In 2005, Michèle Monory, who runs a collaborative jewelry-design studio in Paris, inherited what was formerly an abandoned farmhouse from her father. Set deep in the heart of a forest near France’s Chinon region, not far from the Loire Valley and its chateaux, the structure has no specific style and is, therefore, difficult to date—Monory supposes it, along with the two barns on the property, could be 200 years old.
When she took possession of the property, only the farmhouse roof and the original tuffeau stone walls were in good condition. After 30 years of living in a “bourgeois” house full of antiques, she wanted a warm, smooth living space with simple materials—nothing valuable or fragile. She dreamed of a weekend house that would be a source of happiness for both her and her friends, a house without curtains or blinds where she could live in perfect harmony with nature, even at night.
To restore the place, Monory’s choice was Matali Crasset, a Paris-based architect and designer. “I’ve known Matali since 1998. We both have country roots,” she explains. “I like the simplicity of her work and her talent for mixing tradition with contemporary design.”
Crasset’s first objective was to unify the structures. “We reinvented the logic of the living space by uniting the two barns to make one huge space with a mezzanine and a beautifully high ceiling. The bedrooms lead off of this central living area,” she says. The frame- work and walls were in dangerously bad shape, but instead of replacing the original timber, Crasset installed a cube-shaped belvedere—which reinforced the building and created an office alcove that has views of the forest yet is still part of the house. “It’s an ideal place for observation and reflection,” she says.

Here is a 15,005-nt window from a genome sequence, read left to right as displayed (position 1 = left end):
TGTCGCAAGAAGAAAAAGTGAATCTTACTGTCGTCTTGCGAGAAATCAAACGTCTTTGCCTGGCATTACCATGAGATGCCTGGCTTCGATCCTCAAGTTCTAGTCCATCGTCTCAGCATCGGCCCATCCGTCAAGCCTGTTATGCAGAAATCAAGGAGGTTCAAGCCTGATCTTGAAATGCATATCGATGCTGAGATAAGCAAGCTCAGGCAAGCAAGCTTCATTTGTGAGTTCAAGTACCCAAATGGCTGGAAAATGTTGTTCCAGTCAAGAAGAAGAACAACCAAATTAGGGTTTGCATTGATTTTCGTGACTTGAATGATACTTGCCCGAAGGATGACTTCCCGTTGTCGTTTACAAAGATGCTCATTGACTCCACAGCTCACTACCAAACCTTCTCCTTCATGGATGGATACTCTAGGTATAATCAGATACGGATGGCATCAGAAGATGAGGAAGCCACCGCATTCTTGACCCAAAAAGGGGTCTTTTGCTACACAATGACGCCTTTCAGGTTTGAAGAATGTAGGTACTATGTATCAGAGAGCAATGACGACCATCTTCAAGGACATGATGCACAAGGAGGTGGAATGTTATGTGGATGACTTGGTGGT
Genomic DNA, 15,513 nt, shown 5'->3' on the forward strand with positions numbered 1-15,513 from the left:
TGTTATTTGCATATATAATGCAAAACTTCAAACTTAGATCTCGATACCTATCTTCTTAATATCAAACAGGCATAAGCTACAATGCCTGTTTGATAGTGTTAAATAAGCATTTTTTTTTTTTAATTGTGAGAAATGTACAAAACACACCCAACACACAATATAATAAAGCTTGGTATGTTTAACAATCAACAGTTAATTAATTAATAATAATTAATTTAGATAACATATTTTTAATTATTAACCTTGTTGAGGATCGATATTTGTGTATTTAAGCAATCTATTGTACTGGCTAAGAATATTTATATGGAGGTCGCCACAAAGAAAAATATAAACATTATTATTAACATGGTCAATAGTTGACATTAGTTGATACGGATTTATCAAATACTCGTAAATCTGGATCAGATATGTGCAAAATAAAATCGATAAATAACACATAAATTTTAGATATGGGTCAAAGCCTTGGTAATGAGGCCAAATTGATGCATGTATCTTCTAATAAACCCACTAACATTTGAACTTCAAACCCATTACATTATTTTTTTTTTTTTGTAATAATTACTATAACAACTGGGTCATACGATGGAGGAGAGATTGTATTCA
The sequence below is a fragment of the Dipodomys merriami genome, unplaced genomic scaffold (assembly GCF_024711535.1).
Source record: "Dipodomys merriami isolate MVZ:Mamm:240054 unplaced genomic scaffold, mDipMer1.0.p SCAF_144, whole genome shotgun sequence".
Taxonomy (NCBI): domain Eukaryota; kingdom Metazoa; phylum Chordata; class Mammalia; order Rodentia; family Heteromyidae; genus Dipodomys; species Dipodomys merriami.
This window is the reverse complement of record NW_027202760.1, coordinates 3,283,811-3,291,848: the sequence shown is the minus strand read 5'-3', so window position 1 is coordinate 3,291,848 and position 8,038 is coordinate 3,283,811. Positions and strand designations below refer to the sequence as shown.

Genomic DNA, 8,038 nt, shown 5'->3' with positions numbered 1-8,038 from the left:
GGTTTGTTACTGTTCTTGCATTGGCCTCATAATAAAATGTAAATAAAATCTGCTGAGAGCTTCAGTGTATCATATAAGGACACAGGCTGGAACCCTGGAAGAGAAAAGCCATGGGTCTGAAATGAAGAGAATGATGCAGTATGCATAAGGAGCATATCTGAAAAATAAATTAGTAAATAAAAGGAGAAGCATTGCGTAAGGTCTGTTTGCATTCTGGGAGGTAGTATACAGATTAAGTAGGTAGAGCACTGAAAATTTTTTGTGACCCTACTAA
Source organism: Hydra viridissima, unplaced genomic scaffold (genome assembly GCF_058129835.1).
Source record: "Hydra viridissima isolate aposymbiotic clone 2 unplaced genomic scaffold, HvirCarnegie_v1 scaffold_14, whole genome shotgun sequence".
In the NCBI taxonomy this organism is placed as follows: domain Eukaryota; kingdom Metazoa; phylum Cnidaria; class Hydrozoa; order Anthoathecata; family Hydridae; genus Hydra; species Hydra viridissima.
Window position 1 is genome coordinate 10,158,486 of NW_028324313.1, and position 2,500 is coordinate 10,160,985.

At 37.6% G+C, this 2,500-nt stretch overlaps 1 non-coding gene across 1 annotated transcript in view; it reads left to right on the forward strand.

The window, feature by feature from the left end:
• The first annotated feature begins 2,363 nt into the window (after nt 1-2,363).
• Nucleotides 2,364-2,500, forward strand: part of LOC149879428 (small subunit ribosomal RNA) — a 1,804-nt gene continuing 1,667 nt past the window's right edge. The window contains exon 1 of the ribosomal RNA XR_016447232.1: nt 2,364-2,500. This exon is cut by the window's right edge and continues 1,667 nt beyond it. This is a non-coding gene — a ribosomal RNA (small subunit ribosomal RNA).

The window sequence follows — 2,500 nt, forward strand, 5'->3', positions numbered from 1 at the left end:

On the other side of this 2,152-square-foot living space is an oak mezzanine that is totally flexible; it can be changed into a lounge or guest room, a playroom for children, or even a reading corner. The blend of colors on the concrete floor is the result of a technical error: Originally painted a vibrant orange, it started to blister after just one week, so Monory removed the hue. This extraction created an unexpected yet pleasing finish, which the resident decided she really liked.
There are five 260-square-foot guest bedrooms, each with an en suite bathroom. Much of the furniture is made of oak, sourced from the forest behind the house, where Monory’s father used to hunt. “I commissioned local carpenters,” says Crasset. “I loved the idea of giving a new challenge to artisans who are more used to producing kitchens and fitted wardrobes.”
The original buildings had few windows, so Crasset broke up the walls and inserted French doors, opening up the rooms to the courtyard and pool on the south side and the forest to the north. With utmost simplicity, the house presents the paradox of living together and living independently, depending on the occupants’ wishes. “This house reflects my personality completely, with masses of light and color—but it was Matali who designed it and chose the furniture and colors,” Monory says. “When you’re lucky enough to have someone with so much talent, you have to give them freedom to express themselves.”